As an accomplished female architect, what advice do you have for women young professionals beginning their careers in design?
Don’t be afraid to try different things, whether it be project types or firm sizes. It may take a while to find your niche and that’s okay. Work hard, but also make time for yourself. Take your vacation time! Do not waste it. The world will not fall apart while you are gone.
How would you describe your design style?
I would consider myself in the “less is more” camp, and certainly modern. I’m detail-oriented, for sure, but for the most part, I think simple is best. Things may not be that easy to put together, but I want the design to look like it was effortless. I believe in keeping a simple material palette and using those throughout. I try to stay away from ‘trendy’… Timelessness is a goal.
As a small business owner I’m sure it’s tough balancing work and life--how do you do it?
It is, as I have a hard time turning work off in my head. Since Sean (my husband) has joined me, it’s helped. He’s much better about turning things off and walking away, and he encourages me to do the same. As far as work/life balance, I think we do a pretty good job at it. We get out of town and travel as often as we can.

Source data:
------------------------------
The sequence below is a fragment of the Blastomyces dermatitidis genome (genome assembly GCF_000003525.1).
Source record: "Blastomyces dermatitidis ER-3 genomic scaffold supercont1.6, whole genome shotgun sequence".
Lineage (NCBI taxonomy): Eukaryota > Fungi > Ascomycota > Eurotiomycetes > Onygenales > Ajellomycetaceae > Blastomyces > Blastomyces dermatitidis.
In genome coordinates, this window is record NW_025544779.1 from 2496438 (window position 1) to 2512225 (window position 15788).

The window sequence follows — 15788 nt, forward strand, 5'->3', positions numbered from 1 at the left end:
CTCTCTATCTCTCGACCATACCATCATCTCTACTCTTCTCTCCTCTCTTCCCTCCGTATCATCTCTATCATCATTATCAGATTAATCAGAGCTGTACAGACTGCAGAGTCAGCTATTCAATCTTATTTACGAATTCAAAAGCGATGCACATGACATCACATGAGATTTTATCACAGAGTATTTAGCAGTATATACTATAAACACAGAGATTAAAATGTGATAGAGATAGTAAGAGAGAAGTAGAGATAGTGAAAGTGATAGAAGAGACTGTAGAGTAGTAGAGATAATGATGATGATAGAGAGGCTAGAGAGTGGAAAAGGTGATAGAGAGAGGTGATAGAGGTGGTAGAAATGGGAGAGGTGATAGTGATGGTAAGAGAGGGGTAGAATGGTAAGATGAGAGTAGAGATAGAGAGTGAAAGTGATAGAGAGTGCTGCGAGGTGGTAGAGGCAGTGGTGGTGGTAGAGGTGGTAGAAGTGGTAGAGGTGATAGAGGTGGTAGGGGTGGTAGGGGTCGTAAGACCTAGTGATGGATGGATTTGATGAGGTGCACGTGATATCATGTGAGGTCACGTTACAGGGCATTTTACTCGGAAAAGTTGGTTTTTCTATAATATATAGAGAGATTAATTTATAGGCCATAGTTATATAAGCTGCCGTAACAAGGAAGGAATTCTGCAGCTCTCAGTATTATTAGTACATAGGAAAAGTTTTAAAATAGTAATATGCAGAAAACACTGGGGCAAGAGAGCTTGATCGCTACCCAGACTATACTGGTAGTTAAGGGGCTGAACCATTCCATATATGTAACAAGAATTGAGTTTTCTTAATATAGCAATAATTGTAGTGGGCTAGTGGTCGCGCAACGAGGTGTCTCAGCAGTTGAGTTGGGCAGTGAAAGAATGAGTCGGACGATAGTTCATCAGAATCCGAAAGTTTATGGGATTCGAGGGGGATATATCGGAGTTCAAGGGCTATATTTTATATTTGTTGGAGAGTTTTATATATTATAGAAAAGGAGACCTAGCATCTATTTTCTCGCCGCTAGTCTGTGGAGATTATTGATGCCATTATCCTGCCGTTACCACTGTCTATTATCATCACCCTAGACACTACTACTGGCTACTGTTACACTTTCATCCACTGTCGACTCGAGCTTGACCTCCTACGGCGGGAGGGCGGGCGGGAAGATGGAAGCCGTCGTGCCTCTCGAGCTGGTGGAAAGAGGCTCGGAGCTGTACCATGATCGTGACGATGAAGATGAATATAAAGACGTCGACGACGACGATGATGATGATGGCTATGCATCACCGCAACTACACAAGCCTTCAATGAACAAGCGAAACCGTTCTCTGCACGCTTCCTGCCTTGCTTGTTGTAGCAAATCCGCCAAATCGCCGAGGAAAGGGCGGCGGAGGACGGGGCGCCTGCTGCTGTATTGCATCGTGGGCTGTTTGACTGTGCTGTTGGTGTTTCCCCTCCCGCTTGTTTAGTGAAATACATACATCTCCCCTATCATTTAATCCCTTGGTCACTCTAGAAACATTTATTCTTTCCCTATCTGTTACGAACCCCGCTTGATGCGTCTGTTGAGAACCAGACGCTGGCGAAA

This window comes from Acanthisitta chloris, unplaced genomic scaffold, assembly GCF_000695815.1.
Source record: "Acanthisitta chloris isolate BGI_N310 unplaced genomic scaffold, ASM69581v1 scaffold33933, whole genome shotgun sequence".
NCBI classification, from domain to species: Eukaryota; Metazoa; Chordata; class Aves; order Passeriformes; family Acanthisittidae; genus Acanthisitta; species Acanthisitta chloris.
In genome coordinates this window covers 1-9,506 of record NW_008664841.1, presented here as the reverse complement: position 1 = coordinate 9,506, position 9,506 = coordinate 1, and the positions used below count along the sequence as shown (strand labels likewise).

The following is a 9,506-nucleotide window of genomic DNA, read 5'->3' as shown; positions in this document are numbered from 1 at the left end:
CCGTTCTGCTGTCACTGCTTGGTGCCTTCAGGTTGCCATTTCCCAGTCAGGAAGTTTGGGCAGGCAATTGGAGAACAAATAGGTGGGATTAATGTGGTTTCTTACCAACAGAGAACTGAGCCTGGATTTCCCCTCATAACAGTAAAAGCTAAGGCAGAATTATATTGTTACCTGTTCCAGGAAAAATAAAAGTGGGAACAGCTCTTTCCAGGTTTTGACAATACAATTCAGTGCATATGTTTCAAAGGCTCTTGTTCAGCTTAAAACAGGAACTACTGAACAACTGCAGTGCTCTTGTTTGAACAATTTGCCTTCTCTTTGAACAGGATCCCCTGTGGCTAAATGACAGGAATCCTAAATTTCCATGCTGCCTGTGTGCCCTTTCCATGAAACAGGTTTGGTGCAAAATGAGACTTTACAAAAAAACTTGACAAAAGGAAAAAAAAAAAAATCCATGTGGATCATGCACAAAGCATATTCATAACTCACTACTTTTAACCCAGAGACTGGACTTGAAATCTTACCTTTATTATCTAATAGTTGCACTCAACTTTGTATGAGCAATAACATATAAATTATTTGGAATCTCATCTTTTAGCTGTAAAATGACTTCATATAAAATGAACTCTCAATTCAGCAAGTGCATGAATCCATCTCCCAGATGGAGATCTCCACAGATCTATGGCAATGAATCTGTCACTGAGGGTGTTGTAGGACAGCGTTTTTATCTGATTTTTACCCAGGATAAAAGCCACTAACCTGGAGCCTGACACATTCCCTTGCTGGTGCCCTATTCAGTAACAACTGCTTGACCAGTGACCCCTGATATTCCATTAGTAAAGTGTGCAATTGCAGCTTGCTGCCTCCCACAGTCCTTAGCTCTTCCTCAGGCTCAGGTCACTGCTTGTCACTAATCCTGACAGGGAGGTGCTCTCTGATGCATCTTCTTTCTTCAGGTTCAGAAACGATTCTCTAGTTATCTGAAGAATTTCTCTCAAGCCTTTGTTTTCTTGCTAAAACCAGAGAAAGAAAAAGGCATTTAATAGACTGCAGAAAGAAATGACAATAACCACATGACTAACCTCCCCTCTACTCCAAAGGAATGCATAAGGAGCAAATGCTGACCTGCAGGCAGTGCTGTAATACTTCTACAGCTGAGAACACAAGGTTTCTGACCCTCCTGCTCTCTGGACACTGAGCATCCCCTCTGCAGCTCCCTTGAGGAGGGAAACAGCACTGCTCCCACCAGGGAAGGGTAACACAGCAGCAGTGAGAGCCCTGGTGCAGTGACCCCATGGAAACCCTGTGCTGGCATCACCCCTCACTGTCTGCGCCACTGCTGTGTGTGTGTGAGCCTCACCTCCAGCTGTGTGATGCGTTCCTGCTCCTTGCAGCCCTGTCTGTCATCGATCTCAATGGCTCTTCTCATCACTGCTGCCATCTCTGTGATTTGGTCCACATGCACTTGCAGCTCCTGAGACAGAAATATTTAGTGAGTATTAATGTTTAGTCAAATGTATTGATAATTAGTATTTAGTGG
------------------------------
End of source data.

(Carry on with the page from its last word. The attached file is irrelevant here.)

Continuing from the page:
As a big traveler outside of work--where is your favorite place in the world to visit?
It’s usually wherever we’ve been to last! Most recently was Italy; we went to Umbria and Puglia, in the “heel” of the boot. It was very interesting and different from other parts of Italy I’ve visited. But I’d have to say my favorite places are a little more exotic. About five years ago we went to Vietnam. It’s very beautiful, and such a different culture than what we’re used to. I’m one that likes to explore and do things that take me out of my comfort zone.
Licensed architect and founding partner of Mitchell Garman Architects, Kelly’s design foundation is high-end hospitality. After graduating with a Bachelor of Architecture degree from the University of Oklahoma, she gained experience with a variety of building types, ranging from hospitals to hotels to houses. In 1997 she chose to focus her talents on restaurant and hospitality design.
In 2006 she launched her own firm to notoriety and critical acclaim. Her celebrated designs of neighborhood restaurants have received accolades from D Magazine, Texas Monthly, Fort Worth Star-Telegram, and New York Times, among others. Her visionary ideas and attention to detail at residential design have also been rewarded. The Labron Residence received awards from ED+C (Environmental Design + Construction) Excellence in Design and EcoHome Design Awards and has been featured in Design Bureau Magazine and Luxe Interiors + Design. Premiere residences were featured on the Dallas AIA Tour of Homes in 2007, 2009, 2013 and 2016.
Kelly also sits on various committees and boards of numerous local organizations, including the Dallas Chapter of AIA, the Texas Society of Architects, and the North Texas chapter of Docomomo. She strives to be a citizen architect of the community. Travelling is her number one passion, while playing tennis is a close second.